Gwanye arched a brow.
“And to see if you’d like a job as well,” Rachel continued.
Gwayne arched both brows. “Whatever do you mean, Ms. Rachel?”
“Well, Lolly tells me you have a degree in business finance…” Rachel said, grateful she had done her homework before visiting the Bayless residence. “And yet you’re working as a cashier over at the Wilsonoff Community Theater?”
“Yeah,” Gwayne confirmed with a frown. “I don’t like it though. Keeps me away from my babies too long and other people’s babies… they is going to see those movies filled with language and violence and drugs and all. I don’t let me kids see those things.”
Rachel nodded respectfully. “I understand. Chase also tells me that you are working at the hospital gift shop on the weekends too.”
“Yeah… listen if you’re here to make me feel bad… or cuz you got pity for me or somethin’, save it. My husband, well, he got a problem, and it’s no secret. I think half the town knows he’s up to his ears in debt to the Racket family so you are here to collect or something? Or rub it in my face?” Gwayne grunted. “Cuz I kicked him outta here… not a good influence on the babies and such… he needs to get hisself together before he’s welcome back here and I ain’t got no money to cover his debts.”
Rachel paled. Skeet Bayless owed money to the Rackets? Gwayne here had kicked him out? No wonder Chase was missing school. She was probably staying home to watch her siblings while her mama worked. This made her mission even more important.
“No, I am not here to rub anything in your face and I’m not here out of pity,” Rachel clarified. “I have contacts at Edgewater Global Business College, where you went to school, and they gave me a look at your transcripts. You graduated top of your class and your professors all speak very highly of you.”
Rachel leaned forward eagerly in her chair. “Look, I’m going to level with you. Yes, I guess, I am partly here on business because I could use someone like you working for me. I need someone to be my campaign manager for the city council position. I’m going to tell you something I haven’t told anyone else. I’m planning to run for president of the council instead of just treasurer.”
Gwayne’s eyes perked.
“And I need someone to help me with the finances part, and frankly, I need someone with your skill. I could also use some help with filing papers and that’s why I’d like to hire your daughter also. I think both of you would be a huge asset to my campaign, and ultimately to the city.”
“Now it’s going to be a real challenge. It’s only three weeks till the election, and of course, my opponent, the current president, is unaware that he’s being challenged so that all needs to be kept hush hush. But if you’re interested, I’m willing to hire you on immediately. And I’ll double… no… I’ll triple what you’re making between the theater and the hospital.”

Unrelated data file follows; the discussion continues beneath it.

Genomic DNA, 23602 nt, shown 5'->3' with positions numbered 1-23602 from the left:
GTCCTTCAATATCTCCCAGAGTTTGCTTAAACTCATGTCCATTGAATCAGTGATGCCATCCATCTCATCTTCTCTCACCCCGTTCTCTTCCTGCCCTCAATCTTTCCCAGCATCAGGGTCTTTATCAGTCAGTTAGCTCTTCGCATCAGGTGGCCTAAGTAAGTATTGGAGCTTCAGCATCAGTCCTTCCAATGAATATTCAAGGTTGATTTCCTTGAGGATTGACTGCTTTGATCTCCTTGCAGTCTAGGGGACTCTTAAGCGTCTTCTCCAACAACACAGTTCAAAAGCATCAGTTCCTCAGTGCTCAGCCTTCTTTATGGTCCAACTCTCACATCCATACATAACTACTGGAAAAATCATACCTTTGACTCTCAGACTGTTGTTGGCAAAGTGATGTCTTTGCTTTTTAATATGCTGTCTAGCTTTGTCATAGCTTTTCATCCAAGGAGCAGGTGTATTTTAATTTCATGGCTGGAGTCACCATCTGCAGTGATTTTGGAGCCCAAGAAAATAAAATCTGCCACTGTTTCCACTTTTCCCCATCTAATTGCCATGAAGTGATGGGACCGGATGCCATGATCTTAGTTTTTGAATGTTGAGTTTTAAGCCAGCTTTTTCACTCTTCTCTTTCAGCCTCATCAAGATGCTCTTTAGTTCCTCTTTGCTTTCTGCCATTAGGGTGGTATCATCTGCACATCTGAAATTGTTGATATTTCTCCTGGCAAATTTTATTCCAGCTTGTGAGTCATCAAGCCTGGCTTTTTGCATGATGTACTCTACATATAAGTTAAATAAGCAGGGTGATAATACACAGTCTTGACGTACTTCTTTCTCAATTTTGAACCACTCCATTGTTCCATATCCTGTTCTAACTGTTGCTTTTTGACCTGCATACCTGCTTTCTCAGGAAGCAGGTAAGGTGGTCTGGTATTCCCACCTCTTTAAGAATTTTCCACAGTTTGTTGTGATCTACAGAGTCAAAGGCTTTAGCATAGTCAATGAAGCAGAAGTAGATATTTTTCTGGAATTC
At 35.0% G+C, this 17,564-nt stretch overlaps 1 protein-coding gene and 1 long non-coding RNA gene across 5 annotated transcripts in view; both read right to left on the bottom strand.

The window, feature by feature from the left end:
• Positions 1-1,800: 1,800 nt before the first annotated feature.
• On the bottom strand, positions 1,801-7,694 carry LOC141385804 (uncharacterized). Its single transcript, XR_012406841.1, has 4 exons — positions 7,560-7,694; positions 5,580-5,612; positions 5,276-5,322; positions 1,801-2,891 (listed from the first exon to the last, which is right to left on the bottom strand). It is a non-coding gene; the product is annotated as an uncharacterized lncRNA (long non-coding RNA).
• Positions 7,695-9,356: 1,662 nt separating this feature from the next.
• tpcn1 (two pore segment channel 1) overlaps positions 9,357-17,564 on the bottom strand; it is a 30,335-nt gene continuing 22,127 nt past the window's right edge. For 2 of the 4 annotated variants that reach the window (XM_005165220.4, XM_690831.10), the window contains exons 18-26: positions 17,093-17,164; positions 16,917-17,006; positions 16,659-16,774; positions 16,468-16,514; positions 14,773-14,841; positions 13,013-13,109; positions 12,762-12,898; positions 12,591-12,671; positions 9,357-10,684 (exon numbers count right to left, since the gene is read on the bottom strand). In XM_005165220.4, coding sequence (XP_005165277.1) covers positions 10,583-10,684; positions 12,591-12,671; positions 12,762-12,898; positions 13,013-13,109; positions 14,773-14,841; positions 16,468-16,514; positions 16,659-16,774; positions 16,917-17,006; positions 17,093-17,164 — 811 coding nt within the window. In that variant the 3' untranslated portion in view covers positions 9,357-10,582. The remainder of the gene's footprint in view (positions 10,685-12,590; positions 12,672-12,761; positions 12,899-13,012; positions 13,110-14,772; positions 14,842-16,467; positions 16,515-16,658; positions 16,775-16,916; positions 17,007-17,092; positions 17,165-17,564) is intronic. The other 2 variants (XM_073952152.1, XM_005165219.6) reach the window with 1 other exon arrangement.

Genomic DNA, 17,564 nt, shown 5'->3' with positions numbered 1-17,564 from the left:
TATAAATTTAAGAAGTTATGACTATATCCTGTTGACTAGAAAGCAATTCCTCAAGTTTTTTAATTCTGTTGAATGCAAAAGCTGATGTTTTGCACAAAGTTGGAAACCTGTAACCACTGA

“The work can primarily be done from home. I need someone to keep track of my donors and balance my books, but also keep track of important dates and meetings and such. And I need someone to practice my speeches on who isn’t biased and who won’t be a conflict of interest… like my husband… since he’s already the mayor and technically, the council works for him.”
“You wouldn’t have to leave your babies or rely on Chase quite as much. For the times when you’d need to leave the house, I’m sure we can arrange for a sitter. I’m happy to cover your gas and expenses if you’ll help me win. What do you think?”
“I…” Gwayne’s mouth dropped open. “Are you sure you even want me? I mean, I don’t even like no politicians.”
“I don’t care about your past feelings toward politicians, and I don’t even care what your political beliefs are,” Rachel explained. “What I care about is your experience and recommendations and qualifications… and I care about hiring the best, even if that means creating the most unlikeliest of teams. What do you say?”
Gwayne’s eyes moistened with tears. “I can’t believe it… Lord love a duck! He’s brought salvation for my family today. An angel… in a politician…”
“Oh…” Rachel blushed. “I don’t know about that.”
“Seriously… Ms. Rachel… I was just prayin’ down by the creekside earlier and asking the good Lord to help me find a way to provide for my youngins’ at least until Mr. Bayless and I can work things out and all. And here you is comin’ down to the swamps in your fancy car and all and askin’ me to work for you and tripling my salary,” Gwayne pressed her hands to her lips as if saying another silent prayer.
“I’ll quadruple it,” Rachel upped her offer. “If that’s a yes.”
“Yes!” Gwayne exclaimed, leaping to her feet. “Yes, yes, yes! Ms. Rachel, oh bless you!” she shook her hand vigorously. “You are an angel… a saint…”
“Uh Gwayne?” Rachel said uncomfortably.
“If you’re going to work with me, please… just call me Rachel.”
The other woman chuckled heartily. “Done.”